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Evaluation of Canadian barley breeding lines for Fusarium head blight resistance
- He, Xinyao, Osman, Mohamed, Helm, James, Capettini, Flavio, Singh, Pawan K.
- Canadian journal of plant science 2015 v.95 no.5 pp. 923-929
- Fusarium head blight, barley, breeding lines, brewing, correlation, crop production, crossing, cultivars, deoxynivalenol, field experimentation, heading, industry, malting, new variety, screening, seeds, Alberta, Mexico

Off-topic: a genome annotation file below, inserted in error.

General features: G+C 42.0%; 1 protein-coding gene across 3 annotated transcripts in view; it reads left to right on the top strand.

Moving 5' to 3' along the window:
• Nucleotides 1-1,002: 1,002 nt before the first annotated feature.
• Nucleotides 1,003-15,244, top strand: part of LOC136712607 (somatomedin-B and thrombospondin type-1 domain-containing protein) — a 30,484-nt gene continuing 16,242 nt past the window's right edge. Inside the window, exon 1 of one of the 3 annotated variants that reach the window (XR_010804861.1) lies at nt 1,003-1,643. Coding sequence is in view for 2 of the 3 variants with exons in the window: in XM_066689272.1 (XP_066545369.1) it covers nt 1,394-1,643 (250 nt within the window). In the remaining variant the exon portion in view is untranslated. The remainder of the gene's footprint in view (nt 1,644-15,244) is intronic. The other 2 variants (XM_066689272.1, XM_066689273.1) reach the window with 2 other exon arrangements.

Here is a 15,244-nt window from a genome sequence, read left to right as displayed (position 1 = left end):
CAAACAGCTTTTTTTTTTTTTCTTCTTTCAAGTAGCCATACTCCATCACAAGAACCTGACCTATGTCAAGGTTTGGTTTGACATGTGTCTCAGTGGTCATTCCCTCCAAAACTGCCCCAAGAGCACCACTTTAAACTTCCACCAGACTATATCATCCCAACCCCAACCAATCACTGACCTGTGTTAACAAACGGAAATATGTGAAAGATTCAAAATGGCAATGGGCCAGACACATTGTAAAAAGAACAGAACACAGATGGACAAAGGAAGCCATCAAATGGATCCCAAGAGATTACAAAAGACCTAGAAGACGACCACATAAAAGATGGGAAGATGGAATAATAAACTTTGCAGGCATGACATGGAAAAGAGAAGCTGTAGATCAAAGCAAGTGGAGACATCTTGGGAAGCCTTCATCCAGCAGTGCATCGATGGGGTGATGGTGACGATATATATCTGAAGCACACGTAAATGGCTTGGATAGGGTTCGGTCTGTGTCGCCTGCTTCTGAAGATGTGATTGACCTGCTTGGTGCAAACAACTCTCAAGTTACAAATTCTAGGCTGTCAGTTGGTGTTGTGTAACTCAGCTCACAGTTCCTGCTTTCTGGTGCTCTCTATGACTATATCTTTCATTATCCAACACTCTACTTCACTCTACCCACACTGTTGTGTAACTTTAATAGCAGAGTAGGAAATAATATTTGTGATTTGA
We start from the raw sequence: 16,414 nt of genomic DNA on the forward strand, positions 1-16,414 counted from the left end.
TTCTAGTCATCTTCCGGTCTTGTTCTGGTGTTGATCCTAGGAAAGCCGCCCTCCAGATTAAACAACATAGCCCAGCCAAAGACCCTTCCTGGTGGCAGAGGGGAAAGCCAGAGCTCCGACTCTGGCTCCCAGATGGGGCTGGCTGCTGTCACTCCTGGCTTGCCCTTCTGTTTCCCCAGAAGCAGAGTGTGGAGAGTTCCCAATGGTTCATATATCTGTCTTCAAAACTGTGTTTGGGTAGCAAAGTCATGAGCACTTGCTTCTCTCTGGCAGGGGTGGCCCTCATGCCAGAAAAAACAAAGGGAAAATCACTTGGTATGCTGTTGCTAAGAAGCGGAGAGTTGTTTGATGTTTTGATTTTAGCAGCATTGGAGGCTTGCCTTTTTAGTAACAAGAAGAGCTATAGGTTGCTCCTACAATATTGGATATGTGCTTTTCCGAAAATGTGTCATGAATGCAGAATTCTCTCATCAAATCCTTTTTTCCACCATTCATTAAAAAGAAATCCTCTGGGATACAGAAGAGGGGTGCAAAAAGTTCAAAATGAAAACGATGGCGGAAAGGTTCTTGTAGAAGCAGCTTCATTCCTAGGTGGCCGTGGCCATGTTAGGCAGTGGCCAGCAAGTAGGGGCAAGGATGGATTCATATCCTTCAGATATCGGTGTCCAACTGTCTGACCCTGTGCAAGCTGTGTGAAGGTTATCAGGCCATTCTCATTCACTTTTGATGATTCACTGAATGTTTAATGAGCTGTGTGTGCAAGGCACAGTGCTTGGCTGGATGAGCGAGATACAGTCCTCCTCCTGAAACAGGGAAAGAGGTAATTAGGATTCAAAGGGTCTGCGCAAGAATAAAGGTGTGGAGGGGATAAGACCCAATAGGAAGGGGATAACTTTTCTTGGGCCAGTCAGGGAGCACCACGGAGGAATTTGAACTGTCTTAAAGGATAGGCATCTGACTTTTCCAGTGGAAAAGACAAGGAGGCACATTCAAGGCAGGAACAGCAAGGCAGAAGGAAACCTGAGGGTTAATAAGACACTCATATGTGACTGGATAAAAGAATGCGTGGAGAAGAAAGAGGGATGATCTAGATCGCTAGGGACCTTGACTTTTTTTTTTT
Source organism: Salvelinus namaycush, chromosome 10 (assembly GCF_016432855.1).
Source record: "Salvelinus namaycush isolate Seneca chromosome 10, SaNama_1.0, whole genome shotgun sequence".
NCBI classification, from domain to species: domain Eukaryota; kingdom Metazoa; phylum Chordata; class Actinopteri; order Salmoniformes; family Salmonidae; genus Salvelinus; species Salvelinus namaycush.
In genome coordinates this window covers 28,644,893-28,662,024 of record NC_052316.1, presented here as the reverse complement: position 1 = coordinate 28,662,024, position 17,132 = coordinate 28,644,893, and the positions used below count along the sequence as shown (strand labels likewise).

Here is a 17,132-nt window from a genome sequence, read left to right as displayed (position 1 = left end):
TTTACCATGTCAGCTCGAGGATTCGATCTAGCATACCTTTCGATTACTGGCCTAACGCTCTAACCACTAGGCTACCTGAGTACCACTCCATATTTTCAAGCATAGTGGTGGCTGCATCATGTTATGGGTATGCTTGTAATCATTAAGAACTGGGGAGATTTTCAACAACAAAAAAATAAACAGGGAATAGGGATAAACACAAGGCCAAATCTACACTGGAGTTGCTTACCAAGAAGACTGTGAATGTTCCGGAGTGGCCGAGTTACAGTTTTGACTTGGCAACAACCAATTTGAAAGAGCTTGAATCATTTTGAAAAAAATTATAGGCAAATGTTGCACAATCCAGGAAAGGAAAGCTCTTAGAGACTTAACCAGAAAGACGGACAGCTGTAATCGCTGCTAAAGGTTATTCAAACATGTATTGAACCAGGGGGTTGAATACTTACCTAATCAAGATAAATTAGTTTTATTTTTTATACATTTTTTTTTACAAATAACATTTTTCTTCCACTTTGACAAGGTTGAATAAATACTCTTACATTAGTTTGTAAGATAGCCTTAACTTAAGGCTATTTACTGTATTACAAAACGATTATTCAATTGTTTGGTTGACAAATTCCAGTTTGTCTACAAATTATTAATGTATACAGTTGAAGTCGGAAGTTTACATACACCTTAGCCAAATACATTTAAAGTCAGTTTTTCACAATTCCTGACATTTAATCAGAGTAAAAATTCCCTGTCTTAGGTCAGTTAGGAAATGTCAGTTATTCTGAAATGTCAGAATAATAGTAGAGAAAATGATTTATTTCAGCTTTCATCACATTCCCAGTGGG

- He, X., Osman, M., Helm, J., Capettini, F. and Singh, P. K. 2015. Evaluation of Canadian barley breeding lines for Fusarium head blight resistance. Can. J. Plant Sci. 95: 923–929. Fusarium head blight (FHB) is a major challenge to the successful production of barley in Canada, as well as for end-users such as the malting and brewing industries. Due to the quantitative inheritance of FHB resistance, continuous effort is required to identify breeding lines with improved FHB resistance and incorporate them into crossing schemes to enhance FHB resistance. In the present study, 402 advanced breeding lines from Alberta, Canada, were evaluated in the FHB screening nursery at CIMMYT, Mexico. In 2011 and 2012, FHB incidence was measured on a scale of 1 to 4 to eliminate the most susceptible lines. In 2013 and 2014, 181 lines with the lowest disease scores in the previous 2 yr were tested in replicated experiments for field FHB index, Fusarium-damaged kernels, and deoxynivalenol content. Agronomic and morphological traits, specifically days to heading, plant height, and row and hull types were also evaluated in relations to FHB parameters. Correlation coefficients among the three FHB parameters in both 2013 and 2014 were all significant at P<0.0001, ranging from 0.36 to 0.63. Additional correlation analysis showed that late-maturing, tall, and two-row lines tended to have lower disease, whereas hull type did not show a significant correlation with FHB. Several lines with high and stable FHB resistance similar to that of the resistant checks were identified. These could be used in breeding programs as resistance sources or be registered as new cultivars if their overall attributes meet commercial standards.